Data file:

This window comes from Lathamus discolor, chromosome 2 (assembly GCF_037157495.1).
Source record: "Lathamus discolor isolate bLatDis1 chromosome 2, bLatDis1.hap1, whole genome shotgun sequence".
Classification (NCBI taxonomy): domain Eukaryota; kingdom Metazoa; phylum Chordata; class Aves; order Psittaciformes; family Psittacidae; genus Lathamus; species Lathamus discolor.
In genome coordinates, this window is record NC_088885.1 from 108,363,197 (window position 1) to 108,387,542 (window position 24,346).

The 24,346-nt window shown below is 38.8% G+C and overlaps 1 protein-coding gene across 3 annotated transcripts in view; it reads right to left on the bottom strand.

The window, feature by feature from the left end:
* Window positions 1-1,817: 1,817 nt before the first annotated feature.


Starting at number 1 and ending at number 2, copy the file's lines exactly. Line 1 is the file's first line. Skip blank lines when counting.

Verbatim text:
This window comes from Lathamus discolor, chromosome 2 (assembly GCF_037157495.1).
Source record: "Lathamus discolor isolate bLatDis1 chromosome 2, bLatDis1.hap1, whole genome shotgun sequence".